Before immediately marking as duplicate, I have read Mike Walsh's Why Does the Transaction Log Keep Growing or Run Out of Space?, but I don't think it gave an answer to my situation. I looked through a dozen or so similar questions, but the relevant ones mostly just said "duplicate" and pointed to Mike's question.

Details: I have a bunch of ~500MB databases on SQL Server 2008 R2, all in SIMPLE recovery mode (not my choice), nightly full backups, with ~200MB data files and ~300MB log files. The log doesn't grow to 300MB immediately, but rather slowly over the course of a couple months. There are no open transactions on any of them, at least according to sp_who2 and the activity monitor. If I right-click on the database and select properties, it tells me there is ~50MB free. Particularly right after a backup, shouldn't the whole log be free? In SIMPLE mode shouldn't the log be free as long as there isn't an open transaction?

log_reuse_wait_desc from sys.databases says says "NOTHING", which based on the question and answer referenced above says it shouldn't wait on anything to reuse the space.

If I do 'DBCC SHRINKFILE', the log file shrinks to 1MB, so it is willing to reclaim the space. I can set something up that shrinks the logs weekly and keep things from getting out of control, but I'm confused as to why SQL Server would make me do that.

I can understand if there was some crazy transaction that needed 300MB to log it, but we're not doing anything extreme, just basic OLTP. From Mike's question/answer:

Simple Recovery Model - So with the above introduction, it is easiest to talk about Simple Recovery model first. In this model, you are telling SQL Server - I am fine with you using your transaction log file for crash and restart recovery (You really have no choice there.. Look up ACID properties and that should make sense quickly), but once you no longer need it for that crash/restart recovery purpose, go ahead and reuse the log file.

SQL Server listens to this request in Simple Recovery and it only keeps the information it needs to do crash/restart recovery. Once SQL Server is sure it can recover because data is hardened to the data file (more or less), the data that has been hardened is no longer necessary in the log and is marked for truncation - which means it gets re-used.

It keeps saying the log space should be reused, but with this slow growth over the course of months, it doesn't seem that it is.

What am I missing? Is something keeping SQL Server from recognizing the data as "hardened" and freeing up the log?

(edit) The After Action Report - AKA a little knowledge is dangerous

After finding that this is a "popular question", it felt like I owed an explanation of what happened 7 months ago and what I learned to hopefully save some other people some grief.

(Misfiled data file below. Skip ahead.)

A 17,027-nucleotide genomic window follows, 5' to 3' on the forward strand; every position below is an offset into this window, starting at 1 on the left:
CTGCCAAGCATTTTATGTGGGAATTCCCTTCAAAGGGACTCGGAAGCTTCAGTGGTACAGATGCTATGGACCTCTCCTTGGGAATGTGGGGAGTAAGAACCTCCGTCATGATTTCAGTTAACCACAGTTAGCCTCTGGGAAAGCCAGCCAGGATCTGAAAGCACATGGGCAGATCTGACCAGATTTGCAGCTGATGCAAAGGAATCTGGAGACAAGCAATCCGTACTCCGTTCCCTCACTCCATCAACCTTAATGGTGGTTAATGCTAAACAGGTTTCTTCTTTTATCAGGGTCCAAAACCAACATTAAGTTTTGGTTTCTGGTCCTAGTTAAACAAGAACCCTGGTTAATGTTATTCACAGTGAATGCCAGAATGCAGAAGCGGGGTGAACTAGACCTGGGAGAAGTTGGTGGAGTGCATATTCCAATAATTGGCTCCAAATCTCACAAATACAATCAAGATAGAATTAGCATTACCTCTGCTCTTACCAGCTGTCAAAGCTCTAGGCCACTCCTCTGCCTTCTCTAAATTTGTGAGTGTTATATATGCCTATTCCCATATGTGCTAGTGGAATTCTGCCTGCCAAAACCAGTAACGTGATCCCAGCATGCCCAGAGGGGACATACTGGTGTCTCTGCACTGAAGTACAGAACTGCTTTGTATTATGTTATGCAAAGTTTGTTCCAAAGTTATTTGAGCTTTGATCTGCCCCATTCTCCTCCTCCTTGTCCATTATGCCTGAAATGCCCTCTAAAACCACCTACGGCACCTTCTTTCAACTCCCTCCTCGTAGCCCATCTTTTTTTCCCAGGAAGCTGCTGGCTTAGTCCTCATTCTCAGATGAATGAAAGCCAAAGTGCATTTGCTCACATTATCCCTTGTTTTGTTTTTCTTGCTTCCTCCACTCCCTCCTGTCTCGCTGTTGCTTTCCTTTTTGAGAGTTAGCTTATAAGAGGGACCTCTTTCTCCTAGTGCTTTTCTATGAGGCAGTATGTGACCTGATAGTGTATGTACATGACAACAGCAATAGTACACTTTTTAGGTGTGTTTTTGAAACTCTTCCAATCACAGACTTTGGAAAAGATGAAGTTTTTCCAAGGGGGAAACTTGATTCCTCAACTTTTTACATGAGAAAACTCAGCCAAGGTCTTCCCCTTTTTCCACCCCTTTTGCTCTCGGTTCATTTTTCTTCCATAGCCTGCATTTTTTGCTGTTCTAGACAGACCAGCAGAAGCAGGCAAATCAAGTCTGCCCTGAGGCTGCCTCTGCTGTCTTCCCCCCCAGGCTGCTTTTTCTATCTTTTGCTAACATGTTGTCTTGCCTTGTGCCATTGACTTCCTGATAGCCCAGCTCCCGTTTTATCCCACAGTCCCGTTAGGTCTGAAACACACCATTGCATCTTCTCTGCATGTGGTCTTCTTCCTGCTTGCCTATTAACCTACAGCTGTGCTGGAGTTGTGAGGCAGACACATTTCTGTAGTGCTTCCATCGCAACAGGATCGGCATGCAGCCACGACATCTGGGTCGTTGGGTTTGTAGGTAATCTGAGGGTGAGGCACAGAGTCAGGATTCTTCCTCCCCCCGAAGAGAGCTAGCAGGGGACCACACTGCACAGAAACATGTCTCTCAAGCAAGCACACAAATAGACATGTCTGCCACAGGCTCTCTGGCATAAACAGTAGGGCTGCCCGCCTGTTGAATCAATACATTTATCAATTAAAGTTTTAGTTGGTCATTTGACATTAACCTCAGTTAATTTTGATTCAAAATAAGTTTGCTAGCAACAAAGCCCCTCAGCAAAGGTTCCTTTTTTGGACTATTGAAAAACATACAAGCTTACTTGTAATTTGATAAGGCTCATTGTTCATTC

First off, the space available you see in SSMS when you view the properties on a database is the space available in the data file. You can view this by running the following on a database, and you'll find the space available reported by SSMS is the difference between the FileSizeMB and the UsedSpaceMB:

    MF.type_desc AS FileType,
    MF.size * 8 / 1024 AS FileSizeMB,
    fileproperty(MF.name, 'SpaceUsed') * 8/ 1024 AS UsedSpaceMB,
    mf.name LogicalName
    sys.master_files MF
    JOIN sys.databases DB ON DB.database_id = MF.database_id
WHERE   DB.name = 'yourdatabasename'

This did confirm that under normal circumstances we were using very little log space (20MB or less), but this leads into the second item ...

Second, my perception of the logs growing was that of slowly over time. However, in reality the logs were growing rapidly on the nights the guy responsible for applying patches for this 3rd party application was applying patches. The patch was done as a single transaction, so depending on the patch the 200MB data needed 300MB of log. The key in tracking that down was the query from Aaron Bertrand at https://sqlblog.org/2007/01/11/reviewing-autogrow-events-from-the-default-trace


    @path = REVERSE(SUBSTRING(REVERSE([path]), 
    CHARINDEX('\', REVERSE([path])), 260)) + N'log.trc'
FROM    sys.traces
WHERE   is_default = 1;

    FileType = CASE EventClass 
       WHEN 92 THEN 'Data'
       WHEN 93 THEN 'Log'
FROM sys.fn_trace_gettable(@path, DEFAULT)
    EventClass IN (92,93)
    StartTime DESC;

This showed that log was growing on certain evenings, when the customer wasn't using the database. That led to the conversation with the guy applying the patches and the answer to the mystery.

Thanks again for people who provided help to get me to the answer.

  • Actually, I have observed a similar phenomenon myself at one of my clients' sites databases with SIMPLE recovery model. The logs don't grow (yet, anyway), but the used space in the log files does grow by a tiny bit every night. And it happens when the database backup runs. I have not yet figured out what is causing it nor whether its a problem or not. Commented Aug 13, 2014 at 17:49

4 Answers 4